Golfe de Tunis et port de Sidi Bou Saïd, Tunisie. Photo source: ©© Paul SKG
By Michon Scott / NASA
A combination of melting snow, overflowing rivers, and heavy rains flooded parts of northwestern Tunisia in late February 2012. The Tunisian Army evacuated residents of multiple towns in the region of Tunis, according to Tunisia Live. Flood waters reached rooftops in some areas, and at least one vehicle was swept away by fast-moving water. As of February 23, at least two people were confirmed dead, and one person had been reported missing.
The Moderate Resolution Imaging Spectroradiometer (MODIS) on NASA’s Terra satellite captured the top image on February 28, 2012. For comparison, the bottom image shows the same region on February 19, 2012. Both images use a combination of visible and infrared light to better distinguish between water and land. Water is blue. Vegetation is bright green. Bare ground and urban areas are earth-toned. Clouds are pale blue-green.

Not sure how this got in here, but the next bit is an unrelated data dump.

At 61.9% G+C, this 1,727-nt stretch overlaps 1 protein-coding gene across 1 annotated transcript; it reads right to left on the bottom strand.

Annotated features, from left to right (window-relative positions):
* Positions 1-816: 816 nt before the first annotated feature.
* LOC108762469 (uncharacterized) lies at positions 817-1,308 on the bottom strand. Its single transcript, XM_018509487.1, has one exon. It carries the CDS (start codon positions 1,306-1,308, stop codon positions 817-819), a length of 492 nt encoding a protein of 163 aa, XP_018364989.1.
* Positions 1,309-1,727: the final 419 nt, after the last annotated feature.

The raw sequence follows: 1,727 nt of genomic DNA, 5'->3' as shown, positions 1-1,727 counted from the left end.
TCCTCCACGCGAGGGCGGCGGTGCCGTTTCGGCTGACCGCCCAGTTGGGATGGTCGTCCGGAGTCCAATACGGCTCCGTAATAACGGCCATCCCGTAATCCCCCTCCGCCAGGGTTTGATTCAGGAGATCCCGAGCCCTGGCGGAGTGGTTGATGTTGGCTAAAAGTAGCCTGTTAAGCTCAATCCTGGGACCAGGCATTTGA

These images show the coastal region of northwestern Tunisia and northeastern Algeria. February 28, 2012. NASA image source: LANCE/EOSDIS MODIS Rapid Response Team at NASA GSFC.
February 19, 2012. NASA image source: LANCE/EOSDIS MODIS Rapid Response Team at NASA GSFC.
These images show the coastal region of northwestern Tunisia and northeastern Algeria. Multiple water bodies appear enlarged on February 28, and two lakes—one near the city of Tunis and the other west of the Tunisia-Algeria border—are clearly higher. The electric blue of the Algerian lake suggests the presence of sediment, perhaps carried there by flood waters.